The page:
There’s a popular song from World War I about a soldier going off to the front. It starts with the lines:
Brother Bertie went away
To do his bit the other day
(You can hear an original recording here.)
“Doing your bit” – taking your fair share of a job that has to be done – is just one of many expressions coined during the brutal four-year conflict that was originally known as “the Great War”. The war began 100 years ago, on July 28th, 1914, so this is a good moment to look at its impact on the English language.
Major wars always bring developments in military technology, and many of the neologisms of the time reflect this. It was the first time that air power was used systematically in war, and the words air raid and anti-aircraft first appeared in 1914. Another new invention was the tank (sense 2 in the dictionary), while forms of camouflage (first use: 1917) became more sophisticated. But the dominant feature of the war was the system of trenches on the Western Front, stretching from the northern coast of France to the Swiss border, and separating the two sides by just a few hundred metres.
Life in the trenches was hard and frequently terrifying. With the use of poison gas, troops were issued with gas masks (1915), and when the trenches filled up with mud, you had to walk on duckboards (1917) to get around. The endless bombardment and the trauma of battle left some soldiers suffering what would now be diagnosed as a form of post-traumatic stress disorder, with symptoms such as amnesia, panic, uncontrollable shaking, and catatonia. This new and mystifying condition (affecting men with no physical injuries) was referred to as shell shock (1915), and efforts to understand and treat it led to advances in psychiatric medicine.
The “Brother Bertie” song referred to at the start has a chorus which ends with:
Bonsoir, old thing! cheerio, chin-chin!
Napoo! Toodle-oo! Good-bye-ee!
The use of bon soir (French for “good night”) shows how British troops picked up some of the local lingo, and there are many examples from this time of French words and expressions being assimilated into English. The last line has napoo (1915), an anglicized version of the French il n’y a plus (“there is no more” or “it’s all over”), and other jokey attempts at French include san fairy ann (ça ne fait rien: it doesn’t matter) and toot sweet (tout de suite: immediately). Some of these usages didn’t survive for very long, though we still talk about plonk (cheap wine), which derives from the French vin blanc (white wine).
There are other expressions which first appeared during the war but subsequently acquired new meanings. Basket case (1919), for example, was originally a gruesome term for a soldier who had lost all four limbs and had to be carried around in a basket, while going over the top (1916) referred to the moment when soldiers climbed out of their trenches to advance on the enemy. Meanwhile, the phrase “it’ll all be over by Christmas” (a hopelessly optimistic, yet very common view in July 1914) has taken on an ironic life of its own.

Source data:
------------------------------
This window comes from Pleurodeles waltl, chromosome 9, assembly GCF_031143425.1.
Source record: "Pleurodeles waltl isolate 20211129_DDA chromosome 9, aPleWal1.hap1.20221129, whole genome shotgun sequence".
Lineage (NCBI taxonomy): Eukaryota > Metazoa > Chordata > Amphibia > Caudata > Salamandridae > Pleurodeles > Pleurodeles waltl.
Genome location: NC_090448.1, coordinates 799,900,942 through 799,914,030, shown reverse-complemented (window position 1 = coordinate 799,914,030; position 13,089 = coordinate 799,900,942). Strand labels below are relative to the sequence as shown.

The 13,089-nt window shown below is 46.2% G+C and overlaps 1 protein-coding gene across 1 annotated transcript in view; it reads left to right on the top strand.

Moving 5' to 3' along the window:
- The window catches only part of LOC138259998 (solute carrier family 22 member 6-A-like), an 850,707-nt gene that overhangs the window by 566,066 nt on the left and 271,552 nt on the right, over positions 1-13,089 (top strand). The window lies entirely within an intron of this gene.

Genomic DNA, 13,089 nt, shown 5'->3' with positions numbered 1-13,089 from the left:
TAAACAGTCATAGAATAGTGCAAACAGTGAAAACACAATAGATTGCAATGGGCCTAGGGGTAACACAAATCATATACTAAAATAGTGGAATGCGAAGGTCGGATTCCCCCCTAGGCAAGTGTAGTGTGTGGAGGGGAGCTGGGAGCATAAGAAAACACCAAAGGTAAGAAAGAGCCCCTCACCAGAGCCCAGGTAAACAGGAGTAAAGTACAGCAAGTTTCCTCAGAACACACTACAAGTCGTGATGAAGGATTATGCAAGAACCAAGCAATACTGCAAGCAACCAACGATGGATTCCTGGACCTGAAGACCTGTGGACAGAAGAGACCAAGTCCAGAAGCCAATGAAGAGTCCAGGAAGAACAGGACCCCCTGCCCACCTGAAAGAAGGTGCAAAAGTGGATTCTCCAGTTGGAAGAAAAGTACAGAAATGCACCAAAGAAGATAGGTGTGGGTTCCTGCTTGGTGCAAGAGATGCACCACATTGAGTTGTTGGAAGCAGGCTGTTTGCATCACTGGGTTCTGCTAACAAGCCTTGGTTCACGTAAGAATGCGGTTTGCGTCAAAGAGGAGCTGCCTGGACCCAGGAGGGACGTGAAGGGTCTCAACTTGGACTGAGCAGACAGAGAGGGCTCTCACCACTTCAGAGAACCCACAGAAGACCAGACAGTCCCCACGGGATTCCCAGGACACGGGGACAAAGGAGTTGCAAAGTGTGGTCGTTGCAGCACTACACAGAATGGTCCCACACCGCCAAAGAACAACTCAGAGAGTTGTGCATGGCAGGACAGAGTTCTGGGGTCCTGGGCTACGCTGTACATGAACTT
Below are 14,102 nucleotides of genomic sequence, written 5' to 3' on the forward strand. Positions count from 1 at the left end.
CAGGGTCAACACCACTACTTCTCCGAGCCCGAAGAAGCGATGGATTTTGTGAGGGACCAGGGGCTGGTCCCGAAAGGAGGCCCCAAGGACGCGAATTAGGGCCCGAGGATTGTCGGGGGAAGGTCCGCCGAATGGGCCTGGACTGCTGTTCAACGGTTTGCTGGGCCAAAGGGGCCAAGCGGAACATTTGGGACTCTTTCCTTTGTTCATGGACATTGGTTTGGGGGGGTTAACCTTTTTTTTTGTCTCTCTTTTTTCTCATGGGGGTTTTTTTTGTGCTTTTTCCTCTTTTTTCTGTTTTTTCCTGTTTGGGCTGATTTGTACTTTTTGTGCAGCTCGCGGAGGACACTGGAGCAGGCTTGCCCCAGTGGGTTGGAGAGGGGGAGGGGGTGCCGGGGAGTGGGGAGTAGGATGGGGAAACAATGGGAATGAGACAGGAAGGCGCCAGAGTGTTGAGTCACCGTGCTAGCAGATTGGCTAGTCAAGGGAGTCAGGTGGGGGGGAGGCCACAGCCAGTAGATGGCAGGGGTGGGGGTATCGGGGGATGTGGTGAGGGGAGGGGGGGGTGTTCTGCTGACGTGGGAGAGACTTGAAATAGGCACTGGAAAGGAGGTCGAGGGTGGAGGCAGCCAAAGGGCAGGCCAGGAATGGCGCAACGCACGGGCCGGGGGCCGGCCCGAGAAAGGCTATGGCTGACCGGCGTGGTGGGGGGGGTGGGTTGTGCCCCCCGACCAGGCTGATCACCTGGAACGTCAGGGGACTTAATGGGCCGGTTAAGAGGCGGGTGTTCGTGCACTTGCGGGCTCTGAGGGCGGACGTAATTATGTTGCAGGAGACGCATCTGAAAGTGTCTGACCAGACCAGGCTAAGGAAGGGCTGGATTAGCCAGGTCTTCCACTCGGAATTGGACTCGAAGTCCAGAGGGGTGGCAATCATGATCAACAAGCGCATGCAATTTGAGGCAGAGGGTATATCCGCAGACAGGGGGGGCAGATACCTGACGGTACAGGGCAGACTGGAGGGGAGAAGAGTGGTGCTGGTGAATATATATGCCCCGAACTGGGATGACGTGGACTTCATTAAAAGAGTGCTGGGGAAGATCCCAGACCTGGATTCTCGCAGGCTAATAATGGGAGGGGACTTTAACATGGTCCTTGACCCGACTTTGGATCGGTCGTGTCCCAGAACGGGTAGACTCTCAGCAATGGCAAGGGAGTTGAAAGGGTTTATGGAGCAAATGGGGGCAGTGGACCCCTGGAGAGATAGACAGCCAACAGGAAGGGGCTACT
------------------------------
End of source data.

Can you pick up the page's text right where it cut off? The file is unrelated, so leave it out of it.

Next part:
Another group joining the melting pot of the Western Front were troops who had served in India (then part of the British empire), who brought examples of Indian English with them. (We have talked before about the influence of Indian languages on English vocabulary.) What most soldiers longed for was a cushy posting – to be sent to a part of the front that was (relatively) comfortable and safe – and cushy came into English from the Hindi khush, meaning pleasant. Most of all, they just wanted to go home, and this sentiment was expressed in another popular song of the time called “Take me back to dear old Blighty”. The word Blighty was already well-established in India, being derived from the Hindi bilayati (literally, “foreign”), and used by Brits in India to mean home or England. During the war, it gained a second meaning: a blighty was an injury serious enough to have the victim shipped back to Britain.
To end on a lighter note, when American soldiers came home from the war, they had acquired a taste for potatoes fried in the French manner. The word French fries (1918) may just be the most enduring linguistic legacy of World War I.Email this Post
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